We just sawed the cappings off with what is basically a very sharp bread knife. Went back over the low spots the knife didn't get with a cappings scratcher...something that looks like a metal version of a hair pick from the 70's. Sort of.

Put two frames at a time in the simple plastic extractor...

Turned the handle and spun it around....

And voila! The comb was empty and the honey was in the bottom of the extractor bucket.

Then opened the gate and let the honey flow through the filters into the bottling bucket.

You can see white comb remnants there in the filter. There are actually three filters on the bucket top.

If you look at the bottling bucket, you can tell that it is almost half full....just from 8 shallow frames. Tonight we let it settle, then tomorrow we put the honey into jars. Which reminds me...time to go to store for some jars!!
Update later on combining the hives...I think that went well, too.

Wednesday, June 11, 2008

Plan for a Corporate Merger

Here's the plan. Sometime this weekend I will fire up the smoker and stink up the fume board and haul out the wheelbarrow.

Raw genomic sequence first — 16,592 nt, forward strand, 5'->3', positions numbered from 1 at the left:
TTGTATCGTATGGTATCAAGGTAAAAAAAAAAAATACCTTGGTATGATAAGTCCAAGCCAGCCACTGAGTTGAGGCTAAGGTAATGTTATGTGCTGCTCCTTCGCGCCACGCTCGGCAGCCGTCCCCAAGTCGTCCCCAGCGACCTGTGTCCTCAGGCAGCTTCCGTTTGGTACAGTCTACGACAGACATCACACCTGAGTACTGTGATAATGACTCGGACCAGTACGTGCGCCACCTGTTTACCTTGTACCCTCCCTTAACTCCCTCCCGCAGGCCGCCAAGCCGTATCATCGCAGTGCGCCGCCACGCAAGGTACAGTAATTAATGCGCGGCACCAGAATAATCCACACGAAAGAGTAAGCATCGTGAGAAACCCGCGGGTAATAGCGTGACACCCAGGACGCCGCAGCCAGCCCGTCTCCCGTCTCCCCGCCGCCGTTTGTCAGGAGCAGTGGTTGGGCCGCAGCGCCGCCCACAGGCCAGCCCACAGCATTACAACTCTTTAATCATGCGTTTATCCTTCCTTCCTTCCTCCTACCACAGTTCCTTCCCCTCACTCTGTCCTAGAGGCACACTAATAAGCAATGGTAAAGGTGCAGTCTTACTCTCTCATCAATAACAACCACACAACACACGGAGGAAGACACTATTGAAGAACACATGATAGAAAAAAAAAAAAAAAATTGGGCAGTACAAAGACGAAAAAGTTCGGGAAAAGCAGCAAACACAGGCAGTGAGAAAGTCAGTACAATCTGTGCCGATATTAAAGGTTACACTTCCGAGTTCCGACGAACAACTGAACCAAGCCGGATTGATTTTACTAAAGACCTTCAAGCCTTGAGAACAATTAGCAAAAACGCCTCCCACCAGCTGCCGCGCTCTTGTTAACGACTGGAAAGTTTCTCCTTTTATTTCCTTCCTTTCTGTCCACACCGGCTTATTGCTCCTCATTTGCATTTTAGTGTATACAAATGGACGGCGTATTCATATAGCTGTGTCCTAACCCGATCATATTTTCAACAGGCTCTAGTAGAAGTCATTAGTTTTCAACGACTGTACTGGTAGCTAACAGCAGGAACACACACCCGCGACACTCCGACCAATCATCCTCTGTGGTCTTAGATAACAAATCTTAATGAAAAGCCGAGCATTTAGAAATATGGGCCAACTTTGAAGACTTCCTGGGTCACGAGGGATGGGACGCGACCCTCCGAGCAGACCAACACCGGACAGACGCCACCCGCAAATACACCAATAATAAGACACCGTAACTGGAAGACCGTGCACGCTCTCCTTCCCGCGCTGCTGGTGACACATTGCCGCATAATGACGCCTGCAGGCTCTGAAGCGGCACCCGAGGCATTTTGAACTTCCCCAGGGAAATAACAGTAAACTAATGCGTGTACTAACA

We'll head to Rachel-the-healthy first, and replace her cover with the stinky fume board, encouraging the bees to flee down deep into the hive and out of the honey supers. While the fume board is fuming, we'll head over to Sylvia and pop the huge staples out that connect the bottom box with the bottom board.

Then we'll take the two shallow supers off of Rachel, putting them in the wheelbarrow and covering them with a towel to prevent bees from trying to come take their honey back.

We'll put a sheet of newspaper on top of Rachel, move Sylvia's bottom deep to the top of the sheet of newspaper, and then pop the cover on top of the three deep hive.

The top deep off of Sylvia with its trace amount of honey and the two shallow supers will come into the house for processing.